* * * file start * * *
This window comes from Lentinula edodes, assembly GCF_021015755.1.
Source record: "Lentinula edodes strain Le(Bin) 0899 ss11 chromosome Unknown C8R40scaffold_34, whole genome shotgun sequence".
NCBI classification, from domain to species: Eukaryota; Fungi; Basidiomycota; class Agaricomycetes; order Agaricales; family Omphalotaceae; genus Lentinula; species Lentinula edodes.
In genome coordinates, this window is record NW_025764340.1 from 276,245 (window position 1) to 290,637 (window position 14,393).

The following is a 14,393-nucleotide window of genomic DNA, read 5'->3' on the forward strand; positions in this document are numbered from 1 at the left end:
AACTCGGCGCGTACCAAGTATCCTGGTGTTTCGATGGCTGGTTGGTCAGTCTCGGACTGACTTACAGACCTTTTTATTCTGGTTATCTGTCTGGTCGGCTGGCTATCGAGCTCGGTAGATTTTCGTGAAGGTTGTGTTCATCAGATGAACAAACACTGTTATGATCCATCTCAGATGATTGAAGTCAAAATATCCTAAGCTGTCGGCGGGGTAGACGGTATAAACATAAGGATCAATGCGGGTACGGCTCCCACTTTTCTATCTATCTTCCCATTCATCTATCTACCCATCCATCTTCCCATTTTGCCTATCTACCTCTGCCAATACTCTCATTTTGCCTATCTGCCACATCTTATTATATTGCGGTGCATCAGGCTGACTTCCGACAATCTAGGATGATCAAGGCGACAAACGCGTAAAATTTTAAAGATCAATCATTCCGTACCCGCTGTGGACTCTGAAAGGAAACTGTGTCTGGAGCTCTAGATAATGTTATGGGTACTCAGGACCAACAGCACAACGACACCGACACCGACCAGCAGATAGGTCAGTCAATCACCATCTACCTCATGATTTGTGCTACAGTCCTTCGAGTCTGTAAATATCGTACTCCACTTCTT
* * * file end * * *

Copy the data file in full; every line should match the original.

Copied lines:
This window comes from Lentinula edodes, assembly GCF_021015755.1.
Source record: "Lentinula edodes strain Le(Bin) 0899 ss11 chromosome Unknown C8R40scaffold_34, whole genome shotgun sequence".
NCBI classification, from domain to species: Eukaryota; Fungi; Basidiomycota; class Agaricomycetes; order Agaricales; family Omphalotaceae; genus Lentinula; species Lentinula edodes.
In genome coordinates, this window is record NW_025764340.1 from 276,245 (window position 1) to 290,637 (window position 14,393).

The following is a 14,393-nucleotide window of genomic DNA, read 5'->3' on the forward strand; positions in this document are numbered from 1 at the left end:
AACTCGGCGCGTACCAAGTATCCTGGTGTTTCGATGGCTGGTTGGTCAGTCTCGGACTGACTTACAGACCTTTTTATTCTGGTTATCTGTCTGGTCGGCTGGCTATCGAGCTCGGTAGATTTTCGTGAAGGTTGTGTTCATCAGATGAACAAACACTGTTATGATCCATCTCAGATGATTGAAGTCAAAATATCCTAAGCTGTCGGCGGGGTAGACGGTATAAACATAAGGATCAATGCGGGTACGGCTCCCACTTTTCTATCTATCTTCCCATTCATCTATCTACCCATCCATCTTCCCATTTTGCCTATCTACCTCTGCCAATACTCTCATTTTGCCTATCTGCCACATCTTATTATATTGCGGTGCATCAGGCTGACTTCCGACAATCTAGGATGATCAAGGCGACAAACGCGTAAAATTTTAAAGATCAATCATTCCGTACCCGCTGTGGACTCTGAAAGGAAACTGTGTCTGGAGCTCTAGATAATGTTATGGGTACTCAGGACCAACAGCACAACGACACCGACACCGACCAGCAGATAGGTCAGTCAATCACCATCTACCTCATGATTTGTGCTACAGTCCTTCGAGTCTGTAAATATCGTACTCCACTTCTT